New York Times business columnist David Carr writes Thursday about how deceased Apple CEO Steve Jobs impacted business journalism.
Carr writes, “Which brings us back to how he changed business journalism — its image and its attractiveness. Because he was a showman, because he made interesting things that consumers cared about, readers began to follow his products as they might a band or their favorite team. Being an Apple user became a marker of cultural identity and conveyed cool. Some of that splashed onto those who covered business.
“Now, young reporters with good prospects often start in business coverage, becoming conversant in unit sales, earnings per share, and Ebidta. The best and brightest of them can be found chasing the latest rumor out of Silicon Valley or peering under the hood of the just-hatched start-up. There are a lot of forces in play that make that so, but you’d have to credit Steve Jobs with making business something that did not belong to the suits.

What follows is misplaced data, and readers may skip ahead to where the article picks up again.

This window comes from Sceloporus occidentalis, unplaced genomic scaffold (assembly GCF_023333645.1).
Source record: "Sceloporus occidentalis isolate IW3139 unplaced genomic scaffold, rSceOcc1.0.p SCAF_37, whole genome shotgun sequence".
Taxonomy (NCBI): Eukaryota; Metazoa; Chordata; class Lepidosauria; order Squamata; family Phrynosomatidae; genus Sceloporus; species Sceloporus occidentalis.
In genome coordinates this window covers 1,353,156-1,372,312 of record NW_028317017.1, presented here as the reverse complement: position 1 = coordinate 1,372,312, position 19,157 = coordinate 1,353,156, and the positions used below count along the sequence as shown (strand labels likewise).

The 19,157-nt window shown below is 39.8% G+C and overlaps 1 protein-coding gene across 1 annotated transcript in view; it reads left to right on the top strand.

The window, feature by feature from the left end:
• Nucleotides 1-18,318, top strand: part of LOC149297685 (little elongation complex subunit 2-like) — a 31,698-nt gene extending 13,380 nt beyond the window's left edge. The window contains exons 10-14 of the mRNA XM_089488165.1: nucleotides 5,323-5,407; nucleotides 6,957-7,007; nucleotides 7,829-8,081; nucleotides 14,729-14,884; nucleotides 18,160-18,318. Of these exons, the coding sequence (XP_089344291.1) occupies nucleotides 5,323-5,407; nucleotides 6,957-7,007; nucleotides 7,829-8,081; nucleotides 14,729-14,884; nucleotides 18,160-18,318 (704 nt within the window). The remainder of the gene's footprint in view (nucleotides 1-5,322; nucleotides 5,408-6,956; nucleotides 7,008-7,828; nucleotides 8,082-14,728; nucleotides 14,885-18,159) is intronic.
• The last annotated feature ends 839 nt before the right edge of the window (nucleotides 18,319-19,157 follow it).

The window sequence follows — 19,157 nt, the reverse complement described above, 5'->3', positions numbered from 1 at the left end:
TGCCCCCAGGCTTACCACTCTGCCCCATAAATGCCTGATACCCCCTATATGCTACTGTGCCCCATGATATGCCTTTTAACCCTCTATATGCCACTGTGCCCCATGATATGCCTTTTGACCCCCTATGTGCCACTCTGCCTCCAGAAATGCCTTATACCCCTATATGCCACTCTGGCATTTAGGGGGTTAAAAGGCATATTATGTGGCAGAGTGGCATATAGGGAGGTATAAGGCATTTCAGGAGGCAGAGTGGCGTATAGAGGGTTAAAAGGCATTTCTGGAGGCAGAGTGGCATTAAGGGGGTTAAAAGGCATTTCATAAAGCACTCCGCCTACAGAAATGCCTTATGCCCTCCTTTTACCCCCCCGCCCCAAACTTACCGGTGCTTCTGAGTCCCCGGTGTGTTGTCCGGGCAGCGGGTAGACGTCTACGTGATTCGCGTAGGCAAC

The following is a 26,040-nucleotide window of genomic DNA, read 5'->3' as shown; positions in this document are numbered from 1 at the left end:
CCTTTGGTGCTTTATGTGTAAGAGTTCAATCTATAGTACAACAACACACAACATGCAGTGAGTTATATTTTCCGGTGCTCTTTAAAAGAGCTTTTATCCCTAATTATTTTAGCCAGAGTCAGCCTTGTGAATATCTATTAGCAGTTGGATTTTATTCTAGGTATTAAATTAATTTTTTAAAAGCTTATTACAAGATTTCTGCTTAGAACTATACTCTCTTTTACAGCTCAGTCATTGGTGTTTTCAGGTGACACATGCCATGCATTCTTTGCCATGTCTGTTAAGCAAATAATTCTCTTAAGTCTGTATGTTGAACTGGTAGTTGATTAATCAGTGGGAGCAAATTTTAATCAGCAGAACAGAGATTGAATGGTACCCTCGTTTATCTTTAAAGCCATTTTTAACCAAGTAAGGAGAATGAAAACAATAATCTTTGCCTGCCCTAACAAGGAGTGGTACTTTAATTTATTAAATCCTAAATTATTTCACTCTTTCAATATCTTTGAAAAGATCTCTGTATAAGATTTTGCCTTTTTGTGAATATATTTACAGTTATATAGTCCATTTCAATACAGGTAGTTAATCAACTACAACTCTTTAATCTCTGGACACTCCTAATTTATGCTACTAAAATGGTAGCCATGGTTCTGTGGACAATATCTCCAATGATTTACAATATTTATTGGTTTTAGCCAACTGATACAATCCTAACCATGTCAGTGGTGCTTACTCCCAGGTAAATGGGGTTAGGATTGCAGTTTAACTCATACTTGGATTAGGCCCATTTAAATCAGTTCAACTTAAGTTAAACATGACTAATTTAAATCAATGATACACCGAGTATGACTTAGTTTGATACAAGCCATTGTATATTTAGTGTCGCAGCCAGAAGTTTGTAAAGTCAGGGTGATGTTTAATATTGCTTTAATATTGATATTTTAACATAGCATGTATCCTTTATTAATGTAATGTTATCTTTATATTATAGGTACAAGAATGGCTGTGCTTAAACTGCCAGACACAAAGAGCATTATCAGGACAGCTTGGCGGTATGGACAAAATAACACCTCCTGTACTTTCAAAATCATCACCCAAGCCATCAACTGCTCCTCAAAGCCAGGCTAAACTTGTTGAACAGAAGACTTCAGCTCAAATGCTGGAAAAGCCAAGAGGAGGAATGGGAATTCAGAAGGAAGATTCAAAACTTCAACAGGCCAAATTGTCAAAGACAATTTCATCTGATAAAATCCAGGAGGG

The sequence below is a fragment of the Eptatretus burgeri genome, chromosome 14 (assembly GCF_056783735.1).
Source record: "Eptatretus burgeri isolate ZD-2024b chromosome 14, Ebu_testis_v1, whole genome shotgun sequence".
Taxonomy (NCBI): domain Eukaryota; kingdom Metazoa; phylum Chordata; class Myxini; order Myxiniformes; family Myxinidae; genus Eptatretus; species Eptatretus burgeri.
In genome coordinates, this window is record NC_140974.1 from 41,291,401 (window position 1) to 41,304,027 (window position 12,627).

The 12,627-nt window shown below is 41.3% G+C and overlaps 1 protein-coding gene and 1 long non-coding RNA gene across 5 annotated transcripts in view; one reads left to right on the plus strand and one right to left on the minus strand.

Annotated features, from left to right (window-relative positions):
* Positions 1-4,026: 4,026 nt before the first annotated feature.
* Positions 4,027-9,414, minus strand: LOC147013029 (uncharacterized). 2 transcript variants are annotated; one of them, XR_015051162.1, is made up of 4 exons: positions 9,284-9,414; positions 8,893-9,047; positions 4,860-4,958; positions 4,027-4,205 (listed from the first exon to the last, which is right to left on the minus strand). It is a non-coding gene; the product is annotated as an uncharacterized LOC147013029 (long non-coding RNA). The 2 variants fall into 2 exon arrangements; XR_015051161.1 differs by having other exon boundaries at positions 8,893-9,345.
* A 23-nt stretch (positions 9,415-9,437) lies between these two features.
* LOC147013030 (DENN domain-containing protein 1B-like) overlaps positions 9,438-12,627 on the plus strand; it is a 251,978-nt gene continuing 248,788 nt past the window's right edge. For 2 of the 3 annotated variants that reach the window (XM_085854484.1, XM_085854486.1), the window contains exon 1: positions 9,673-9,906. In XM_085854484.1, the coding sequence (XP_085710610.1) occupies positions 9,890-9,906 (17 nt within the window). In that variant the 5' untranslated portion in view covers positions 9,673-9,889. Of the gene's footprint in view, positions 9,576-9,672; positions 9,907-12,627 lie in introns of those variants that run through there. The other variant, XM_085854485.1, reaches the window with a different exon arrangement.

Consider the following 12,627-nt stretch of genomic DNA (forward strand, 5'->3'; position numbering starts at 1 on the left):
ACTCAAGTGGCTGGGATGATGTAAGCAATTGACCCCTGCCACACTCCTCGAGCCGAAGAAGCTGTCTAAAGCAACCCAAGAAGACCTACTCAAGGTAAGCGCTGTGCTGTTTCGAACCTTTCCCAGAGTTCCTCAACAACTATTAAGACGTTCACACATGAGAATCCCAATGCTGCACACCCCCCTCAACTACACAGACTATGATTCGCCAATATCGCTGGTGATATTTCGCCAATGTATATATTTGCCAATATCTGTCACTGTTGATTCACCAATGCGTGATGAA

“Business reporters hated Apple’s secrecy and found Mr. Jobs’s arrogance wearying, but we all knew that our craft picked up some glitz and esteem because of his involvement. Our readers, his consumers, cared about the guy and everything he did. He made business cool by using it to make cool stuff. It was fun to be along for the ride.”
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